Property prices rose in all areas of the country last year, according to a report by the Society of Chartered Surveyors Ireland.

The survey of 400 estate agents suggested a 15.7% increase in Dublin prices, while prices in the rest of Leinster were up by 4.6%.

Munster prices are estimated to have risen by 8.1%, while those in Connacht and Ulster were up by 3.9%.

The report was compiled by Amarách Research for the SCSI.

Most estate agents also forecast further price increases in urban areas in 2014, largely due to a rise in consumer sentiment and stock.

However the SCSI suggested that the reason for improving prices differed from one location to another, and said it was important for Government to avoid a "one-size-fits-all" approach to the property market.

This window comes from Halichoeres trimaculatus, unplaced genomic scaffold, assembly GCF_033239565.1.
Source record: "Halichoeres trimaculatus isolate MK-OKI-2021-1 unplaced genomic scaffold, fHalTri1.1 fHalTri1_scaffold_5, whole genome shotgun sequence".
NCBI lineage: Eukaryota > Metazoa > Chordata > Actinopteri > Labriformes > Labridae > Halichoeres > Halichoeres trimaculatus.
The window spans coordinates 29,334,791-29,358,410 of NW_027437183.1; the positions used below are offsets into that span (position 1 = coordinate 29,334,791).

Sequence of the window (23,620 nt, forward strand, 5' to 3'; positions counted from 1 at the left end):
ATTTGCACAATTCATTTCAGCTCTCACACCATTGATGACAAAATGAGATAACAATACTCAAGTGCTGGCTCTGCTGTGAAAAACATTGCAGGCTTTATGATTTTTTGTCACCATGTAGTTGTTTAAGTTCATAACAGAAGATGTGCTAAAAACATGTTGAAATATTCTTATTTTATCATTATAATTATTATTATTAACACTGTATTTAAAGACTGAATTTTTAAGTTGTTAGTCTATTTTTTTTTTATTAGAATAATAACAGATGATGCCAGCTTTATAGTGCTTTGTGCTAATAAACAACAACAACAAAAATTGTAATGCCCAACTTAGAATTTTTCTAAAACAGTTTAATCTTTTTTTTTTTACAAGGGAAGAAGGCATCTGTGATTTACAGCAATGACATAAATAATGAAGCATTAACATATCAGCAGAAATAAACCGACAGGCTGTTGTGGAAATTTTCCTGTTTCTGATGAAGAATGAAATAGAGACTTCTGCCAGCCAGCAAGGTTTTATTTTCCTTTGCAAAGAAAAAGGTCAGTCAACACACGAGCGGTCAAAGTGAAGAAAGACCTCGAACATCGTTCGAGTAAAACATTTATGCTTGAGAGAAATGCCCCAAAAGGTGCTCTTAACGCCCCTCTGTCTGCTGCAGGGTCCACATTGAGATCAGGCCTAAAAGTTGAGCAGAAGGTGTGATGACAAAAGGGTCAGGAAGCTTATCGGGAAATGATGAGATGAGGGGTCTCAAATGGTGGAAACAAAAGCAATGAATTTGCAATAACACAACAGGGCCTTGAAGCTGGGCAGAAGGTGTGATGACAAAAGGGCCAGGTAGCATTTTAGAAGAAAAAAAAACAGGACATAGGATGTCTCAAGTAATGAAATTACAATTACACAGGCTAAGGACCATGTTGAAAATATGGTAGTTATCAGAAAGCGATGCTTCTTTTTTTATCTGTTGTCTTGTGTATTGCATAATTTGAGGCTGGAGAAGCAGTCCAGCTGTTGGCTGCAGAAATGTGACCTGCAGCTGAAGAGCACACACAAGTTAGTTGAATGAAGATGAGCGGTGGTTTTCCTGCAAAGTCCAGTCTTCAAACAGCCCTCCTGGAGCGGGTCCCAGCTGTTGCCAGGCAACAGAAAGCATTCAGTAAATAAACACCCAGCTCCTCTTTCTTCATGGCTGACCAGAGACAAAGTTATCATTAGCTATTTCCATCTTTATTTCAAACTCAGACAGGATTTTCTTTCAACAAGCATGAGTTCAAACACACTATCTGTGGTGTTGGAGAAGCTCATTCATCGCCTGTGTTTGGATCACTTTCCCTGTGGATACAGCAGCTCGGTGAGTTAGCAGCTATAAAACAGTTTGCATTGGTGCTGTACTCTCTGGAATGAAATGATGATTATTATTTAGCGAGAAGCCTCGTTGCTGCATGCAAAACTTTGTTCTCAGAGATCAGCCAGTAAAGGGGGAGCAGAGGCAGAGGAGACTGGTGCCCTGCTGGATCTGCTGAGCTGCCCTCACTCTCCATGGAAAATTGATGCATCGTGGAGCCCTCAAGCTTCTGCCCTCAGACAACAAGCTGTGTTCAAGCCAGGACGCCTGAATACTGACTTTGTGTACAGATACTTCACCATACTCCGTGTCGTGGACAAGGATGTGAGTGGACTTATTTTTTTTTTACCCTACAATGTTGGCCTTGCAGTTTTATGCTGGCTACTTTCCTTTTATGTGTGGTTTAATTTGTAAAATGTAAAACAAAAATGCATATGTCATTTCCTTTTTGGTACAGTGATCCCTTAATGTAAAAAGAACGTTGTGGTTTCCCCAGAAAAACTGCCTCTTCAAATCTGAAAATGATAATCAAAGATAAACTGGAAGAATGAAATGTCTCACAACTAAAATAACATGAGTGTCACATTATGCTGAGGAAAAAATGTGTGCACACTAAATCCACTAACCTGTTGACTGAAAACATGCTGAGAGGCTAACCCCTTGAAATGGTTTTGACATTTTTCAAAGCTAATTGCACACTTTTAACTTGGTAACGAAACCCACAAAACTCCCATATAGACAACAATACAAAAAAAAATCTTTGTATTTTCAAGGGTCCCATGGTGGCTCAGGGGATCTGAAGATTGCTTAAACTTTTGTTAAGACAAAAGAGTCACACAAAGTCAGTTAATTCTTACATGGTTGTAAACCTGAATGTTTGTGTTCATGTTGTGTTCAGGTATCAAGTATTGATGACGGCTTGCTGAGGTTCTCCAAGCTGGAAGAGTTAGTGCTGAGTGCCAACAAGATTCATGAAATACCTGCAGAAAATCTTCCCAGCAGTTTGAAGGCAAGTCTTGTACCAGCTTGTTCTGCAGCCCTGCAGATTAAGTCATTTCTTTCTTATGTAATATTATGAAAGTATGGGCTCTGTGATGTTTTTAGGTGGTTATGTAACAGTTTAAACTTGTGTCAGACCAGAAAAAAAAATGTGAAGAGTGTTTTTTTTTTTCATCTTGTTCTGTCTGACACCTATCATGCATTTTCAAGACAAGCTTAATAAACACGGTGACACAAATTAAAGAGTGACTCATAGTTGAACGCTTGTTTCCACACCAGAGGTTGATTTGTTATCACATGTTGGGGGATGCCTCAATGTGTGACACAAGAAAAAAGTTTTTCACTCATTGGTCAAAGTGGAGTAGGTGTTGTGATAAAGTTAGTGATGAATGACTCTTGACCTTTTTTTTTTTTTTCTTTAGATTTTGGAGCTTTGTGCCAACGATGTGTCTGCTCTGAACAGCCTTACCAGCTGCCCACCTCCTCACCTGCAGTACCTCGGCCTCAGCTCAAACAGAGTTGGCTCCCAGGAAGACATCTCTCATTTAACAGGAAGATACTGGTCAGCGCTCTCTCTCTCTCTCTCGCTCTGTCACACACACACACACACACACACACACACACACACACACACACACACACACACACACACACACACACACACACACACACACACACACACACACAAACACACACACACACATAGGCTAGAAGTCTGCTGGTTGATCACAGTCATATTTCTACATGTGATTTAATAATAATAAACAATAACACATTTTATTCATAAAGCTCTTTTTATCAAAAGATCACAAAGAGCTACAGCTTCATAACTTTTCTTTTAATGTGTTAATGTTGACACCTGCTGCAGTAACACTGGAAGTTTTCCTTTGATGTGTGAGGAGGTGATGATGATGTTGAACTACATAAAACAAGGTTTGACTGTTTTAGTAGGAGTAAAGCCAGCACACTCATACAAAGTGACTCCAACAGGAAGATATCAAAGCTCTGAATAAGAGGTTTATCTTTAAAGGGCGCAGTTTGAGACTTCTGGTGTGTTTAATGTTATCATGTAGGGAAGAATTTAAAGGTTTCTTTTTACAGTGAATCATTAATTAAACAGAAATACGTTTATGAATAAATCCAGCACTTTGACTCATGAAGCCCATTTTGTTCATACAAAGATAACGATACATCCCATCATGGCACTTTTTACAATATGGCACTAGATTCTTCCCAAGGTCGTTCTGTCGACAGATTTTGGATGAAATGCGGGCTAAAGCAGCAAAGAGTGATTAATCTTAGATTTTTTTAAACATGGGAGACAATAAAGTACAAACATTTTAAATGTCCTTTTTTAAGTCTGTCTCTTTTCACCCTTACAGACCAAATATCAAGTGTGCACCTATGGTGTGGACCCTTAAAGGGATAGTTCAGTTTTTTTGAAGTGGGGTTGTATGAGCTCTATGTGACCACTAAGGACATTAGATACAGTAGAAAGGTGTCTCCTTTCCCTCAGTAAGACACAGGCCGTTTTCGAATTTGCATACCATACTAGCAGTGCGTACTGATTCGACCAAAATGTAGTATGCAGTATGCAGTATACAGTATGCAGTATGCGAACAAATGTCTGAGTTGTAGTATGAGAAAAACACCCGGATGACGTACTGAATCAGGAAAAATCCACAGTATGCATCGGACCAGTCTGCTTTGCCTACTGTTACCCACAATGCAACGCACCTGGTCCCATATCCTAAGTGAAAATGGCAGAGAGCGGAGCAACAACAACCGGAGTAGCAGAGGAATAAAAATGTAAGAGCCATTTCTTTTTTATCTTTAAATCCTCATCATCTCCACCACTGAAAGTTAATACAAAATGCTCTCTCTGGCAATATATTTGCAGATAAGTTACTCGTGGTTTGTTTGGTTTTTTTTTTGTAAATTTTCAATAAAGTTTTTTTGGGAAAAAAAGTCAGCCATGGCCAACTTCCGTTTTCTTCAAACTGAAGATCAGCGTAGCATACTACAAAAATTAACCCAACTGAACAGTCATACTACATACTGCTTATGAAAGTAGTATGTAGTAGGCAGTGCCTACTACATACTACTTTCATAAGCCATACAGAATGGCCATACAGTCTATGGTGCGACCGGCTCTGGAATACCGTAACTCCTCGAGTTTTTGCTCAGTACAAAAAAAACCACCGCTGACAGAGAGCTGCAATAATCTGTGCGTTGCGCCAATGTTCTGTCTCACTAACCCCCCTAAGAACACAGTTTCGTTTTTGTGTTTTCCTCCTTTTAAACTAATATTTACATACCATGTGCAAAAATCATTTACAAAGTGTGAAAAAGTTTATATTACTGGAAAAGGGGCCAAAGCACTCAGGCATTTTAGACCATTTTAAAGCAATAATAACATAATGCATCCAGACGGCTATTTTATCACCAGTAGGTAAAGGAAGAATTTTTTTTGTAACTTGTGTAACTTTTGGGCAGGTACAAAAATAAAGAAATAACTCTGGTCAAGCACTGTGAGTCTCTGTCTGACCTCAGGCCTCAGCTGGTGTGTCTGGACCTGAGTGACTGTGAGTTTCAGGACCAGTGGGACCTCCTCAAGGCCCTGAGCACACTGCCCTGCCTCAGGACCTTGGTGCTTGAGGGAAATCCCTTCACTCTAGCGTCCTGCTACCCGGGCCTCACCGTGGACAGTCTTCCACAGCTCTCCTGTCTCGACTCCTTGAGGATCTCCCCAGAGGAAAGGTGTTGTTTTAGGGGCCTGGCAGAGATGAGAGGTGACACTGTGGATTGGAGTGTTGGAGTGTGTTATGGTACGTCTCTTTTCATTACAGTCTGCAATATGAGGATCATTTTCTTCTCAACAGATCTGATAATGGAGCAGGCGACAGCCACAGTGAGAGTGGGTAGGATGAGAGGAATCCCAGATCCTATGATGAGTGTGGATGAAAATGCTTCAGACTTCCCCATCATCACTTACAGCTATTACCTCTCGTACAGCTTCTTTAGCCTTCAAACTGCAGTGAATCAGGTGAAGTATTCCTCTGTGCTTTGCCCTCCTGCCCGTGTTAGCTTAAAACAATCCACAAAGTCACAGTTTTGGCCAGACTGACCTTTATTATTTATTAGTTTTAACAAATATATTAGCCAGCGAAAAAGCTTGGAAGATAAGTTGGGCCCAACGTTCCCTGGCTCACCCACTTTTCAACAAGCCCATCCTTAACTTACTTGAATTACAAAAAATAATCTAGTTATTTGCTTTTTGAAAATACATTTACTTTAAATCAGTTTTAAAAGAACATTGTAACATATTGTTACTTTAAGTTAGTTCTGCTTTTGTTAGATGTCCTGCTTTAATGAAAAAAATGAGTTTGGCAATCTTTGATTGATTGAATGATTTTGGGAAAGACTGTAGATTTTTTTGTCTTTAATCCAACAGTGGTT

"In Dublin and parts of Cork, supply is the key driver of increasing prices, but in Munster it's availability of finance while in Leinster it's greater consumer confidence," said Simon Stokes, chair of the Residential Group of the SCSI.

Mr Stokes also said that the lack of movement in the property market, along with the lack of new building, was having a big impact on prices, especially in cities.

Dermot O'Leary, chief economist with Goodbody Stockbrokers, said there were a high level of cash transactions last year, with the lack of available credit still an issue for the construction industry and buyers.

He said that builders should tap into the interest being shown by investors to try to bridge this divide.

Banks could also give more options to those in negative equity - or customers with tracker mortgages - to help create some more movement in the market, he said.